Unlike many of my friends, I am not a Broadway fiend. I had no reference to the original Broadway production of Sweeney Todd by Stephen Sondheim in my head when I sat down in the theater. Heck, afterwards I even had to look up Sondheim resume to see what else he had done (Was he modern? Was he from the turn of the century like Gilbert and Sullivan? I was clueless...). So I had absolutely no baggage or preconceptions going into the movie.
But I do love Johnny Depp. And I do love Helena Bonham Carter. And, well, I respect Tim Burton and his goofy goth visions more than LOVE him, but I was willing to give him a chance. So when the crazy horror-movie organ thundered over the WB logo, I immediately had a smile on my face.
Sweeney Todd, for those not in the know, is indeed a musical. In fact, much of the story is told through song, and I'm talkin' big, booming Broadway-style song. A scowling, ashen-faced man (Johnny Depp), along with the pretty sailor-boy (Jamie Campbell Bower) arrive in London on a ship. The boy is excited, but the man sees more what we see: a grimy city washed of color, practically black-and-white, a city that has robbed him of his past. We find out that hollow-eyed fellow used to be a happy married man named Benjamin Barker, but an evil judge named Turpin (Alan Rickman) wanted Benjamin's wife, stole his child, and got Barker sent off to the penal colony of Australia for 15 years. Now that Barker is back, he is a changed man, even with a new name: Sweeney Todd. And Todd is pissed and bent on avenging the family that was lost to him.
Todd finds himself boarding at Mrs. Lovett's (Bonham Carter), who owns the upstairs flat that he once shared with his family. She even kept his beloved shaving-razors from his past life as a barber. As he unveils the glory of their still sharp and glistening blades he croons a whole song in their honor, "My Friends" (one of my favorite moments) while Mrs. Lovett, already smitten, tries unsuccessfully to get his attention. She knows of his intention to wreak revenge, and doesn't really discourage it, especially after he offs his first victim (who recognizes him). Because, after all, Mrs. Lovett's pub is in need of some new, fresh ingredients for her meat pies. Ew. When Todd finds out that his own daughter Johanna (Jayne Wisener), raised and basically imprisoned by Judge Turpin, is set to marry the judge against her will, it is just a matter of time (and a matter of piling up bodies—er—pies) until he gives the judge his just revenge.
Johnny Depp and Helena Bonham Carter should be crowned the First Couple of Goth. In Sweeney Todd, their pasty pale skin is gray and they have dark circles under their eyes. He glowers, and she swoons. His hair is a swooping mane with a silver streak, and she looks like she stuck her finger in a light socket. You can practically smell the must in their clothes. And when they are awkwardly dressed in vacation beach attire, during the fantasy-sequence "By the Sea", they look more so than ever like real-life imaginings of their very own Corpse Bride characters. They look fantastic.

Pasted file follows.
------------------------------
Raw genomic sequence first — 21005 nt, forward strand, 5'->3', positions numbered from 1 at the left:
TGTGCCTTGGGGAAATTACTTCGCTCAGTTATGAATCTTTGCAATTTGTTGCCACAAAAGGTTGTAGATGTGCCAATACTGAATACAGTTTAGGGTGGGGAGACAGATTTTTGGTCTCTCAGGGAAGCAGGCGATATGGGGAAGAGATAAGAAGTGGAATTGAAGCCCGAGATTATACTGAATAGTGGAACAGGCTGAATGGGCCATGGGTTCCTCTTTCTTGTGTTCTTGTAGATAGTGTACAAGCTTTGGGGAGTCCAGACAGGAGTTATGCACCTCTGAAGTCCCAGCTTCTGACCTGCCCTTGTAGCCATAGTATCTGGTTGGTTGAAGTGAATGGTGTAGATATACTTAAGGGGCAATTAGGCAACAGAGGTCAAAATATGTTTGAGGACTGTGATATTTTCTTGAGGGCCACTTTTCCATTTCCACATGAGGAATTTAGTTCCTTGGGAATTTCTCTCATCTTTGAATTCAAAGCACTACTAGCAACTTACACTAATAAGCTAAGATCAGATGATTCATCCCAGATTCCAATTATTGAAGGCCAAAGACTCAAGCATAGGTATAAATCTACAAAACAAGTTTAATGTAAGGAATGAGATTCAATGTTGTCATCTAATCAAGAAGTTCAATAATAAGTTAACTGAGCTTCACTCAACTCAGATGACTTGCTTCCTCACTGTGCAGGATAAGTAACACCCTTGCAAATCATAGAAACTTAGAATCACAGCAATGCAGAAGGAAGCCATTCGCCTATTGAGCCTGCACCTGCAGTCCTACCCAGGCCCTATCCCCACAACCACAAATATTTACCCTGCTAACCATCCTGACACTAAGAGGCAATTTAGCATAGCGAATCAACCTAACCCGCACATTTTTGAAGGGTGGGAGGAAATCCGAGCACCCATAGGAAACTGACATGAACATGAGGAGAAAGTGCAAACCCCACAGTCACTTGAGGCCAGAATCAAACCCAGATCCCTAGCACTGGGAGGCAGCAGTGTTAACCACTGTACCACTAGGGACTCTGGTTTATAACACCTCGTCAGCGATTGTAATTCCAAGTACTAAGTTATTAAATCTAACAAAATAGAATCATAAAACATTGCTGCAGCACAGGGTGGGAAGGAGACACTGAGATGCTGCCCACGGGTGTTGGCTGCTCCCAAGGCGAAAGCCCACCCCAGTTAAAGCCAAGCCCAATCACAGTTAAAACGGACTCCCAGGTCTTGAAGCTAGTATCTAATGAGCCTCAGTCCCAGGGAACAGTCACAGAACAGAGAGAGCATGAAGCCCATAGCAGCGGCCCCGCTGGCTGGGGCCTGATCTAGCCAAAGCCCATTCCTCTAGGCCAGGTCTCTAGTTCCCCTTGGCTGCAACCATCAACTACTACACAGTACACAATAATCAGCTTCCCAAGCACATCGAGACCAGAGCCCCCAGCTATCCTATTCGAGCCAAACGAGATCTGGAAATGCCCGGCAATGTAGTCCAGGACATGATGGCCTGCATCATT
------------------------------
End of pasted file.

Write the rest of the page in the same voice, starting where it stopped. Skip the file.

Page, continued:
But can they sing? Heck, they sounded fine to me. Since I've seen the film, I've heard grumblings that especially Helena Bonham Carter's voice wasn't up to snuff, but personally I didn't notice. Helena steals all of her scenes with the funniest lines, but also has the most emotional moment, singing to the devoted street urchin Toby (Ed Sanders) who starts to get suspicious of her business partner Todd. Therein lies the difference of casting actors who can sing, as opposed to singers who can act.
But be prepared. Apparently in the stage version, the blood was... well... implied. In Burton's film, however, the blood splashes, spurts, and runs in rivers across the floor. And if that isn't enough, Todd's efficient barber-chair/trap-door contraption is a device that will be sticking in my head (and in my nightmares) for a long time. Burton never lets you forget that this movie is about a serial killer. But dark as that concept may be, Sweeney Todd: The Demon Barber of Fleet Street is easily one of the more entertaining, and dare I say watchable serial killer movies to come along in ages.
The Two-Disc Special Collector's Edition DVD allows you to spend almost as much time with the Extra Features as you did watching the movie itself, and is jam-packed with interviews, behind-the-scenes footage, and making-of material. The familial bond between Tim Burton, Johnny Depp, and Helena Bonham-Carter is obvious, and it's hard not to feel like you're spending time with old friends as you watch the extra features. Not only have we come to know them through their previous collaborations, but they've come to know each other so well that they're comfortable sharing history and teasing one another almost as though the cameras aren't rolling. The "Moviefone Unscripted" segment where Johnny and Tim interview each other is especially priceless, as is the November 2007 Press Conference, where Burton can be seen doodling on a notepad while the others are talking. What wouldn't we give to see what he was drawing?! For those interested in the history of Sweeney Todd, historical featurettes take a look at the real life legend of the serial killer (which dates way back to the 1700s), and follows the story's progress from urban myth to stage to screen. If you're into Sweeney, this edition leaves no stone unturned.